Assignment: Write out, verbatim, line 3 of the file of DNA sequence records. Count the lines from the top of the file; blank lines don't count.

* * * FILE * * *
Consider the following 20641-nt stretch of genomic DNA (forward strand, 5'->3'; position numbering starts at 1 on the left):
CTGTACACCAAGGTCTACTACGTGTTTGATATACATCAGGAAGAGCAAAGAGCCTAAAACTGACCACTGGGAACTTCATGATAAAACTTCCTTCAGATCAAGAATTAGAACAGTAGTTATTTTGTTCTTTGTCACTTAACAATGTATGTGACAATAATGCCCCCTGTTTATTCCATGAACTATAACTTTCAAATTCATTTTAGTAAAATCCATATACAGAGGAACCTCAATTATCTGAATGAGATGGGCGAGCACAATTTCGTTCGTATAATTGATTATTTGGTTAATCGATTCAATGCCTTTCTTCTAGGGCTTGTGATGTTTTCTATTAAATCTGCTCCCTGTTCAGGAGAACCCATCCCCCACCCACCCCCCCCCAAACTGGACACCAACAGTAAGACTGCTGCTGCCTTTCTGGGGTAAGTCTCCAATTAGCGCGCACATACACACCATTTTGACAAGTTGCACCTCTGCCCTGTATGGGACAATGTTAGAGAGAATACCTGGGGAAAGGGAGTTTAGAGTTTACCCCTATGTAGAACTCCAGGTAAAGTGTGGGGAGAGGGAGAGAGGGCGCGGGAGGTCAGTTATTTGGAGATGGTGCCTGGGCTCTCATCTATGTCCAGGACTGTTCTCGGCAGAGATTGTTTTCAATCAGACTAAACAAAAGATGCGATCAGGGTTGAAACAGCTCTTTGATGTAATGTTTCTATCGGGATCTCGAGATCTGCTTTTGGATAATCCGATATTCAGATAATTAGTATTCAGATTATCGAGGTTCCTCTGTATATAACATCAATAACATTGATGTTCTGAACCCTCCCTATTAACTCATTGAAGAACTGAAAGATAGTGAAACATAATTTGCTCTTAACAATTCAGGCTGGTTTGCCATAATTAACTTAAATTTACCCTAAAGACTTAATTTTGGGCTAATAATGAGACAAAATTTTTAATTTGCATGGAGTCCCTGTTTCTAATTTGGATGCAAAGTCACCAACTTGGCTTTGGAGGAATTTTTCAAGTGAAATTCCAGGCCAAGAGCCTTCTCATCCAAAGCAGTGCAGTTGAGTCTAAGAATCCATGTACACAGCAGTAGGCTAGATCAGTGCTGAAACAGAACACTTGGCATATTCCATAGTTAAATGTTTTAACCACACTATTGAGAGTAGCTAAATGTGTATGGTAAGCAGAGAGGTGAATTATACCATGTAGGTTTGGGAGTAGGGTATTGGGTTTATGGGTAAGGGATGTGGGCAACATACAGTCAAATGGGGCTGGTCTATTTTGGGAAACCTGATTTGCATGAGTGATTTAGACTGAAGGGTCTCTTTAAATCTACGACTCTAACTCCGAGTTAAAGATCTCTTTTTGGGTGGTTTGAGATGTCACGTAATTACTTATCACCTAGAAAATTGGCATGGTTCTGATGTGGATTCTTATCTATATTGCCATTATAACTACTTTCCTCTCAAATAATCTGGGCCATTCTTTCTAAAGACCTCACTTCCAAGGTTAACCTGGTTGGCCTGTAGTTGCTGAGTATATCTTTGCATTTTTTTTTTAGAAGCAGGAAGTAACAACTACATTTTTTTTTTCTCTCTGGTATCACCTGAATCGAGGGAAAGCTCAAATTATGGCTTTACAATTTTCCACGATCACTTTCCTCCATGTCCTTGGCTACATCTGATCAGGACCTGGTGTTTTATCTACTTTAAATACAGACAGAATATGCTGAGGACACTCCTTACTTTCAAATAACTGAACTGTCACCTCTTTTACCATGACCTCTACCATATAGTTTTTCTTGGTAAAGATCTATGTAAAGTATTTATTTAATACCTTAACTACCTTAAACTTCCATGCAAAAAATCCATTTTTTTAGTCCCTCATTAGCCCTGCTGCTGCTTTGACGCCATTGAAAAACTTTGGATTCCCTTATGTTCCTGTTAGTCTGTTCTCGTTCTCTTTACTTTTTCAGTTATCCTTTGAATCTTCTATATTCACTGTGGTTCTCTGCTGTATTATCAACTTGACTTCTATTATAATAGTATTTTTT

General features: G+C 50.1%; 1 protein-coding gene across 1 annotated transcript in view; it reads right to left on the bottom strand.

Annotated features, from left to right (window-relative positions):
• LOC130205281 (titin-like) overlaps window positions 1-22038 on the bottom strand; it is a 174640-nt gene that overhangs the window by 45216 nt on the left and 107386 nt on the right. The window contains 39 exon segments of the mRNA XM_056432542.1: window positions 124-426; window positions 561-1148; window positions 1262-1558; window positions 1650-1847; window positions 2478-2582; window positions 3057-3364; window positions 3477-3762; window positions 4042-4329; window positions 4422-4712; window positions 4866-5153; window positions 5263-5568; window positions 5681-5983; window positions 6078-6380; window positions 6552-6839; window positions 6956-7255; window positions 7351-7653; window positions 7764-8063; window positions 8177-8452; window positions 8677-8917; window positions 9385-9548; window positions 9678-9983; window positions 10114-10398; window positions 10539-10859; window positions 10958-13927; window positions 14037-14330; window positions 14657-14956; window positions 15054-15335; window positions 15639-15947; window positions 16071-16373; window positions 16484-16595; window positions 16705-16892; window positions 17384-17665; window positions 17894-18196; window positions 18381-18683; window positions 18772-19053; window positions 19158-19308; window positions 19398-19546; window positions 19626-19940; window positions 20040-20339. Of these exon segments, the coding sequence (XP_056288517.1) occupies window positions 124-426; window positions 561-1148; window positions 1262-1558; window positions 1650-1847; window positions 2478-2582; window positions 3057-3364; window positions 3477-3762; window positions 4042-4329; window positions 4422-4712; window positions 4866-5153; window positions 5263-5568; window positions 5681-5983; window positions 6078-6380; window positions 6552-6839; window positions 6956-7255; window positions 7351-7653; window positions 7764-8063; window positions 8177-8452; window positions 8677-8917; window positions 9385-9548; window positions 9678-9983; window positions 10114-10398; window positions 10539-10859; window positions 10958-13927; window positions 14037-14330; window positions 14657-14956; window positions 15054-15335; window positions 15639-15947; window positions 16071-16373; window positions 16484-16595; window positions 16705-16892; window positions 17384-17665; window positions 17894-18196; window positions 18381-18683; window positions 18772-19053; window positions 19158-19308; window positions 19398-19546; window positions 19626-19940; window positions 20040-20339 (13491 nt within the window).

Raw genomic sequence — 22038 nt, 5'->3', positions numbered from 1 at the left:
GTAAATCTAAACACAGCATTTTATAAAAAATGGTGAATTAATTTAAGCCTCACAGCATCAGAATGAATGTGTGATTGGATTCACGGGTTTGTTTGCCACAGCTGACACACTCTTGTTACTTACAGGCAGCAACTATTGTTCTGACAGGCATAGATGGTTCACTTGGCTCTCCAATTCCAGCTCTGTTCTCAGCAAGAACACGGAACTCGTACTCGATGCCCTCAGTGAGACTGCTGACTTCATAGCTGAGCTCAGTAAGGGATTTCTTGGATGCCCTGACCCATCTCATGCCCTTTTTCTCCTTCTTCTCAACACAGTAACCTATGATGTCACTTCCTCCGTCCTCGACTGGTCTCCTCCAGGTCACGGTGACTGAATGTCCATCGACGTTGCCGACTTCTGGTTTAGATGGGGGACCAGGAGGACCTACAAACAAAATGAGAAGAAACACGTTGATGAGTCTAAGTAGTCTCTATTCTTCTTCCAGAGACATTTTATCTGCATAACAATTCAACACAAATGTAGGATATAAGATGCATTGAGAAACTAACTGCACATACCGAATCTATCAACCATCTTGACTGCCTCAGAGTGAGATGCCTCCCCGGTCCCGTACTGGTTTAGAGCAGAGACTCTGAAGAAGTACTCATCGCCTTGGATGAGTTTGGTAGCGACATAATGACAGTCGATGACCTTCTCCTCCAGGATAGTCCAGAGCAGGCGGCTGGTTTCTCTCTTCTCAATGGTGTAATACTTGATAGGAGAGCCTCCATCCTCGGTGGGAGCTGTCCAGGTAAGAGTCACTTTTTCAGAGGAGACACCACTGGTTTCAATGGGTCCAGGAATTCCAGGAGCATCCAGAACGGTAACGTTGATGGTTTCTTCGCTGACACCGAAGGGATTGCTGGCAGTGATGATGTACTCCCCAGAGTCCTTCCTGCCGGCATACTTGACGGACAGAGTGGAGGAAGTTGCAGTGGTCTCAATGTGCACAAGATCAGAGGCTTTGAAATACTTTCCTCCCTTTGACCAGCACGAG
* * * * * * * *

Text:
General features: G+C 50.1%; 1 protein-coding gene across 1 annotated transcript in view; it reads right to left on the bottom strand.